Skip to content

Design

Free CourseFree Course

This free course looks at the process of design, from assessing the complexity of design as an activity to exposing the difficulty in making general conclusions about how designers work. You will be able to identify innovation in a wide variety of designed objects and evaluate the impact of this innovation.

Having studied this unit you should be able to:

  • recognise that functional artefacts have had input from a designer, with greater and lesser degrees of engineering input.
  • identify that engineering designers work within constraints of finance, materials properties, desired functionality, human factors, etc.;
  • understand that design exploits models of the product being designed, whether those models are physical mock-ups, computer-based models, or mathematical models which explore an element of the product’s performance;
  • understand that there is rarely a unique solution to any design problem. Part of the skill of a designer is in finding a problem–solution pair, and the best compromise;
  • understand how models of the design process are formulated, and how they can be applied to understand the development of a particular product or product family;
  • understand that models of the design process, while useful, cannot guarantee good design or provide a template by which all designs can be judged;
  • understand that early choices about design can have large influences on the available final solutions.
  • appreciate the steps required to move from a conceptual design to a functional product within a process of innovation;
  • critically evaluate the success of a designed product, and suggest concepts for improvement where necessary;
  • understand design-related terminology such as innovation, context, uncertainty and style;
  • understand the concept of stiffness, and that the stiffness of a component can be altered by changing its dimensions or changing the material from which it is made;
  • understand the concept of stress, and how it can be calculated simply from the force and the cross-sectional area;
  • understand the concept of strain, and how to calculate it;
  • understand the concept of Young’s modulus and how to calculate it. Be able to distinguish between Young’s modulus as a material’s property and stiffness as a component property;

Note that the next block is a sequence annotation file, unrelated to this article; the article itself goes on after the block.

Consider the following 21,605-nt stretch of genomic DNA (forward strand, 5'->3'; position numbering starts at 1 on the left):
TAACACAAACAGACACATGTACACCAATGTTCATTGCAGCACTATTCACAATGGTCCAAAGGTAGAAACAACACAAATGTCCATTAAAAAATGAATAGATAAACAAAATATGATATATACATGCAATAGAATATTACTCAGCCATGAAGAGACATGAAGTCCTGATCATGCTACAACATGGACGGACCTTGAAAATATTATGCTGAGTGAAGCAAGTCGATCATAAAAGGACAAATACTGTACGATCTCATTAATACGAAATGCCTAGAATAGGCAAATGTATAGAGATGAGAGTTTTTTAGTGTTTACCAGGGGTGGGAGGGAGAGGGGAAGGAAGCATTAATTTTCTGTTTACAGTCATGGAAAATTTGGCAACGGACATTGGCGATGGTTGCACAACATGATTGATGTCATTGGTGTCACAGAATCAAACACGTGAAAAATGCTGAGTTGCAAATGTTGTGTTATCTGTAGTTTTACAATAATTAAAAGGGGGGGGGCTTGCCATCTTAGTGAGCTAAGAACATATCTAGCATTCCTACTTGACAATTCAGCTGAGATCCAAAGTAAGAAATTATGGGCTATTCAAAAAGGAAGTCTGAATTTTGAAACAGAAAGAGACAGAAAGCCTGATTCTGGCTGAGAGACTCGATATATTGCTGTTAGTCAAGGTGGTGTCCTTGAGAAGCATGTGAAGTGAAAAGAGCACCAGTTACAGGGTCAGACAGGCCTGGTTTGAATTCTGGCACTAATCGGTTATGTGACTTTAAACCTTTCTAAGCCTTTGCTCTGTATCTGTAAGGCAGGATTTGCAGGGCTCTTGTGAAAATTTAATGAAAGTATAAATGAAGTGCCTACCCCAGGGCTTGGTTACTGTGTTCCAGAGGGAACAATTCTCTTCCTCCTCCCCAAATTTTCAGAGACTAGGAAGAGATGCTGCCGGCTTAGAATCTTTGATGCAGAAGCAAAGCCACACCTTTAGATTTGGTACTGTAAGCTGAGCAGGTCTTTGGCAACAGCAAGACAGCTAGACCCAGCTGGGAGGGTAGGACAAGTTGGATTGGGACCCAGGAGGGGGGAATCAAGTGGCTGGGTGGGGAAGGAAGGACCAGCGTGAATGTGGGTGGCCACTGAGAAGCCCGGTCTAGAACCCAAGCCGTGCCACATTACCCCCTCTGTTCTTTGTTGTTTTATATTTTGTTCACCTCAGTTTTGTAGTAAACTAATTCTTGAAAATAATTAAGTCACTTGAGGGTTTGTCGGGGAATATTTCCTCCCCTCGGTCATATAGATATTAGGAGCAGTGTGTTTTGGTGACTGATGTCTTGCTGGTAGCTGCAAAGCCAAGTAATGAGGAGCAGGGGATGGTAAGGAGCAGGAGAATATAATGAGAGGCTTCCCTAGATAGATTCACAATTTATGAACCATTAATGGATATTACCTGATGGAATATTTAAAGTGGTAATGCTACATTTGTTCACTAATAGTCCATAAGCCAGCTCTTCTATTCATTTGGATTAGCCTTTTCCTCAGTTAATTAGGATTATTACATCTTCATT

• understand the principle of a merit index for comparing different materials, and be able to perform simple calculations of merit indices.

By: The Open University

  • Duration 28 hours
  • Updated Tuesday 10th December 2013
  • Introductory level
  • Posted under Design
Share on Google Plus Share on LinkedIn Share on Reddit View article Comments
Print
Help with Search this document
Skip to main content

Contents

Study this free course

Enrol to access the full course, get recognition for the skills you learn, track your progress and on completion gain a statement of participation to demonstrate your learning to others. Make your learning visible!

Design

Learning outcomes

Unit image

Having studied this unit you should be able to:

  • recognise that functional artefacts have had input from a designer, with greater and lesser degrees of engineering input.

  • identify that engineering designers work within constraints of finance, materials properties, desired functionality, human factors, etc.;

  • understand that design exploits models of the product being designed, whether those models are physical mock-ups, computer-based models, or mathematical models which explore an element of the product’s performance;

  • understand that there is rarely a unique solution to any design problem. Part of the skill of a designer is in finding a problem–solution pair, and the best compromise;

  • understand how models of the design process are formulated, and how they can be applied to understand the development of a particular product or product family;

  • understand that models of the design process, while useful, cannot guarantee good design or provide a template by which all designs can be judged;

  • understand that early choices about design can have large influences on the available final solutions.

  • appreciate the steps required to move from a conceptual design to a functional product within a process of innovation;

  • critically evaluate the success of a designed product, and suggest concepts for improvement where necessary;

  • understand design-related terminology such as innovation, context, uncertainty and style;

  • understand the concept of stiffness, and that the stiffness of a component can be altered by changing its dimensions or changing the material from which it is made;

  • understand the concept of stress, and how it can be calculated simply from the force and the cross-sectional area;

  • understand the concept of strain, and how to calculate it;

  • understand the concept of Young’s modulus and how to calculate it. Be able to distinguish between Young’s modulus as a material’s property and stiffness as a component property;

  • understand the principle of a merit index for comparing different materials, and be able to perform simple calculations of merit indices.

Tags, Ratings and Social Bookmarking

Ratings

No votes yet

Share

T173_1